On February 25th a group of eleven renowned law professors from around the country sent a letter to Arizona Governor Jan Brewer (R) warning that SB1062—the bill "which amends Arizona's Religious Freedom Restoration Act" (RFRA)—has been "egregiously misrepresented by many of its critics." 

    The mix of eleven professors consists of Republicans and Democrats, religious and non-religious, "some...[who] oppose same-sex marriage [and] some... who support it." Their letter was obtained exclusively by Breitbart News ahead of its public release.

    Their letter focuses on the important role RFRA plays in "[enacting] a uniform standard to be interpreted and applied to individual cases." And the professors said such a "standard makes sense" as "we should not punish people for practicing their religions unless we have very good reason."

    SB1062 amends Arizona's RFRA in two ways:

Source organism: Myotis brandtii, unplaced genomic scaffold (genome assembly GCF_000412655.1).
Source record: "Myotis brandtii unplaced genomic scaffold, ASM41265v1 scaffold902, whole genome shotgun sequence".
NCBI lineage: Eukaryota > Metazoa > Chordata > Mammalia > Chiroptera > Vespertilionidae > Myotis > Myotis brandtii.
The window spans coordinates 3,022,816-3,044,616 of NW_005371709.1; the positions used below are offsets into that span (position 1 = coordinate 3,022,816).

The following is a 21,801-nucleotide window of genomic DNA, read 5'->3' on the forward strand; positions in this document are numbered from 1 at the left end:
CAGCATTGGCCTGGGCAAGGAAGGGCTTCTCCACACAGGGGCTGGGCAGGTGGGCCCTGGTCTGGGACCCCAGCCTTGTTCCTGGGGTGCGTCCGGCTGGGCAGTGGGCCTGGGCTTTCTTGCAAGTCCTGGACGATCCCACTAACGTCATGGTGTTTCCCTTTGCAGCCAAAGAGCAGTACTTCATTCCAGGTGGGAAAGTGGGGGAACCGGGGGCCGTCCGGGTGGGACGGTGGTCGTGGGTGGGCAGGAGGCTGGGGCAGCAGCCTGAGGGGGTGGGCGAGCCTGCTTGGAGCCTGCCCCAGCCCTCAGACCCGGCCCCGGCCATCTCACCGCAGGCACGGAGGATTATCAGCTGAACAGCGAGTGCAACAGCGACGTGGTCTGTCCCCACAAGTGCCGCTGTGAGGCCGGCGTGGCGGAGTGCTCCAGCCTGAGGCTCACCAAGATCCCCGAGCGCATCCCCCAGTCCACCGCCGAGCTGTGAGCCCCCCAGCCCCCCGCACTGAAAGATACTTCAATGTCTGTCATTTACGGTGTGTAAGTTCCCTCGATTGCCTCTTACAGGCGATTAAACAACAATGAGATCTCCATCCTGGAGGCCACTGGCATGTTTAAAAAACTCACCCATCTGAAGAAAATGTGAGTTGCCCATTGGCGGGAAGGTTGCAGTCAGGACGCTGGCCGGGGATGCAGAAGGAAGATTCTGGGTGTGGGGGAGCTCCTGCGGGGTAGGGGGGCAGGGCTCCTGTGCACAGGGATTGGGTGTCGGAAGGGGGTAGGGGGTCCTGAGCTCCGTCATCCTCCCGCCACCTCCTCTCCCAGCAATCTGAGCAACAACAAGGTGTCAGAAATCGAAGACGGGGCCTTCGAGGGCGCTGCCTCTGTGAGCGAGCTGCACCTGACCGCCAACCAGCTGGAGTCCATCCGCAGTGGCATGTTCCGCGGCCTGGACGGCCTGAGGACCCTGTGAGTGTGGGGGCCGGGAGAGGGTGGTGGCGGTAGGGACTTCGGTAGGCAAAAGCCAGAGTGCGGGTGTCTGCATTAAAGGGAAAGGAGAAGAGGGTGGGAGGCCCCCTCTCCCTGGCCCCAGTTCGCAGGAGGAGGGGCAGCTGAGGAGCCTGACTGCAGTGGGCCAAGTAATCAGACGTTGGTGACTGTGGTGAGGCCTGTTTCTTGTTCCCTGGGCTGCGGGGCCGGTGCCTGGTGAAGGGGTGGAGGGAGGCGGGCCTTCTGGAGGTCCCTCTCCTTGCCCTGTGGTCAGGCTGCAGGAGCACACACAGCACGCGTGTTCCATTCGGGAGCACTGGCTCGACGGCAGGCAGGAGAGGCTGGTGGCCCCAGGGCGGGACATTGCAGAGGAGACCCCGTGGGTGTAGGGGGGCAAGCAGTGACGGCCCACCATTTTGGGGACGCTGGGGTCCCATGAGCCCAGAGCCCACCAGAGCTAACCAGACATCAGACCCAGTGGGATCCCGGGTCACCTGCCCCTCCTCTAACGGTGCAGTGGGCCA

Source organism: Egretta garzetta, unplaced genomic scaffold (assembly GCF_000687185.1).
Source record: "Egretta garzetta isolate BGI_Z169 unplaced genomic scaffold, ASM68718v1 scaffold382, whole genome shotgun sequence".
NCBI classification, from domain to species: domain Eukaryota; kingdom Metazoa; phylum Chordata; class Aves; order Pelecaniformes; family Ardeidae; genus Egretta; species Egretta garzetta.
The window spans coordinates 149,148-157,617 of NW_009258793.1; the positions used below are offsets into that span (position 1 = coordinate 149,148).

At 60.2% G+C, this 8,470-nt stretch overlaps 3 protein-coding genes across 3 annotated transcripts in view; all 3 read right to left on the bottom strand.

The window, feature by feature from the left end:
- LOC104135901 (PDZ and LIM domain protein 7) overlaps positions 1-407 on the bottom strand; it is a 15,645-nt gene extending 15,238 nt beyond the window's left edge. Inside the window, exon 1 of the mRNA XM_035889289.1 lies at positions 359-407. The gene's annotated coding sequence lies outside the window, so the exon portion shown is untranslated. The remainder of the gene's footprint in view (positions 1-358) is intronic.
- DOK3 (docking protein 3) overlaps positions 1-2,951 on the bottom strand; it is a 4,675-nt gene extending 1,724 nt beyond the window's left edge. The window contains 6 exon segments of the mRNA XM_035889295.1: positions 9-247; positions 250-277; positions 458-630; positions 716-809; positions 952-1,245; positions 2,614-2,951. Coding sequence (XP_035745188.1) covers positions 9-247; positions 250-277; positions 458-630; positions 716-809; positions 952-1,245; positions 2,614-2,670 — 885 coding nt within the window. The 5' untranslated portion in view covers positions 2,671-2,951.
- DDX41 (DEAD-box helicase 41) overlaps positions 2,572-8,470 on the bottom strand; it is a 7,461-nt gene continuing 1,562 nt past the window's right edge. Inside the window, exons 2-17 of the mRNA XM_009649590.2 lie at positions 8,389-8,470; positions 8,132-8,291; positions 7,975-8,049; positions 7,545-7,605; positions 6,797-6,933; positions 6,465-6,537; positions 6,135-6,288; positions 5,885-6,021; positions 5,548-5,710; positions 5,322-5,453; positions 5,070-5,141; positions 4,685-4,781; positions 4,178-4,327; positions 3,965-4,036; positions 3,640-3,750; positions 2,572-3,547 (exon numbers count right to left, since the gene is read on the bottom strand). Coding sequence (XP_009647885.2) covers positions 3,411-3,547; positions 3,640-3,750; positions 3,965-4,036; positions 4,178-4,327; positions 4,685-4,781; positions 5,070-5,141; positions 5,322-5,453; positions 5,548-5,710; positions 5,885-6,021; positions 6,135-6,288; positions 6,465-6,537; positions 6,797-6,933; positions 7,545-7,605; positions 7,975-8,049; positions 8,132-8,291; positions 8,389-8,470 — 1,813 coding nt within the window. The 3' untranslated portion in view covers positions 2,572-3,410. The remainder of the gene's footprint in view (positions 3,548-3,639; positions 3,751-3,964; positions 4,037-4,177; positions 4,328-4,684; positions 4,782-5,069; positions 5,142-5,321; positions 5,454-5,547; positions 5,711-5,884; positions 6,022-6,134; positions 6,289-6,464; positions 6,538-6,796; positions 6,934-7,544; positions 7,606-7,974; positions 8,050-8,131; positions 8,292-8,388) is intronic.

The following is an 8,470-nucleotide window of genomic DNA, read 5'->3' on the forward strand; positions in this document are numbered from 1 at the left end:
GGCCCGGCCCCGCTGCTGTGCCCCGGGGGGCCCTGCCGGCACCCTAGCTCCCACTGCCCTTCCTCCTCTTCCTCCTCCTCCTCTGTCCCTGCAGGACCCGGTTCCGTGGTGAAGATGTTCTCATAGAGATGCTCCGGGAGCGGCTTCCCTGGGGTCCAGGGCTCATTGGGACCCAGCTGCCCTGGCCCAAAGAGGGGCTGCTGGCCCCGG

1. "It provides that people are covered when state or local government requires them to violate their religion in the conduct of their business."

    2. "It would provide that people are covered when sued by a private citizen invoking state or local law to demand that they violate their religion."


    Countering misrepresentations, the professors pointed out that "SB1062 does not say that businesses can discriminate for religious reasons."

    In concluding, they urged Gov. Brewer to be sure SB1062 is "accurately considered," so that in passing judgment on it she is not "misled by uniformed critics."